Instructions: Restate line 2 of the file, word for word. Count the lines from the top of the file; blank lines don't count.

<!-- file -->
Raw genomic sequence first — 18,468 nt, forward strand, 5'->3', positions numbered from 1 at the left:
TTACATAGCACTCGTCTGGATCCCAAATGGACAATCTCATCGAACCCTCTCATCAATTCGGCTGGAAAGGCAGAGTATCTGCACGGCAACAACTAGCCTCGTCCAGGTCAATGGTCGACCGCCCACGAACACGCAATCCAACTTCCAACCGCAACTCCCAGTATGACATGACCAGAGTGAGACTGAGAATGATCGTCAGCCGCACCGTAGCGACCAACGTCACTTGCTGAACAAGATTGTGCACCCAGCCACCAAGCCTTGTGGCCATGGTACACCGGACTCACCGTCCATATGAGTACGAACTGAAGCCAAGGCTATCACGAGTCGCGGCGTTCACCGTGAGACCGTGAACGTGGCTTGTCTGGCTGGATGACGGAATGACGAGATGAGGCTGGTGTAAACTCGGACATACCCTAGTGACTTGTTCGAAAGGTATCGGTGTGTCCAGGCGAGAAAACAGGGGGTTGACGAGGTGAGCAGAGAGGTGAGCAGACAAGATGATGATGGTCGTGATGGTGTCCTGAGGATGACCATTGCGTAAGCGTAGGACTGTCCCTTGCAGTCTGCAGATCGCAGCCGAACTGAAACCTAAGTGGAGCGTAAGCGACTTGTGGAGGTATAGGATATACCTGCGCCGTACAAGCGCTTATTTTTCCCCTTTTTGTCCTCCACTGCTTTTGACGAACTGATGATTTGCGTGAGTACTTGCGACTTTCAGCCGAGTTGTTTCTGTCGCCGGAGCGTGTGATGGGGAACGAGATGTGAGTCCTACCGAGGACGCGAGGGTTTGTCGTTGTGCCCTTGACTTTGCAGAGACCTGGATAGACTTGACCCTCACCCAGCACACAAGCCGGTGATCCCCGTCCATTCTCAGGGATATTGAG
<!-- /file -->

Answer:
TTACATAGCACTCGTCTGGATCCCAAATGGACAATCTCATCGAACCCTCTCATCAATTCGGCTGGAAAGGCAGAGTATCTGCACGGCAACAACTAGCCTCGTCCAGGTCAATGGTCGACCGCCCACGAACACGCAATCCAACTTCCAACCGCAACTCCCAGTATGACATGACCAGAGTGAGACTGAGAATGATCGTCAGCCGCACCGTAGCGACCAACGTCACTTGCTGAACAAGATTGTGCACCCAGCCACCAAGCCTTGTGGCCATGGTACACCGGACTCACCGTCCATATGAGTACGAACTGAAGCCAAGGCTATCACGAGTCGCGGCGTTCACCGTGAGACCGTGAACGTGGCTTGTCTGGCTGGATGACGGAATGACGAGATGAGGCTGGTGTAAACTCGGACATACCCTAGTGACTTGTTCGAAAGGTATCGGTGTGTCCAGGCGAGAAAACAGGGGGTTGACGAGGTGAGCAGAGAGGTGAGCAGACAAGATGATGATGGTCGTGATGGTGTCCTGAGGATGACCATTGCGTAAGCGTAGGACTGTCCCTTGCAGTCTGCAGATCGCAGCCGAACTGAAACCTAAGTGGAGCGTAAGCGACTTGTGGAGGTATAGGATATACCTGCGCCGTACAAGCGCTTATTTTTCCCCTTTTTGTCCTCCACTGCTTTTGACGAACTGATGATTTGCGTGAGTACTTGCGACTTTCAGCCGAGTTGTTTCTGTCGCCGGAGCGTGTGATGGGGAACGAGATGTGAGTCCTACCGAGGACGCGAGGGTTTGTCGTTGTGCCCTTGACTTTGCAGAGACCTGGATAGACTTGACCCTCACCCAGCACACAAGCCGGTGATCCCCGTCCATTCTCAGGGATATTGAG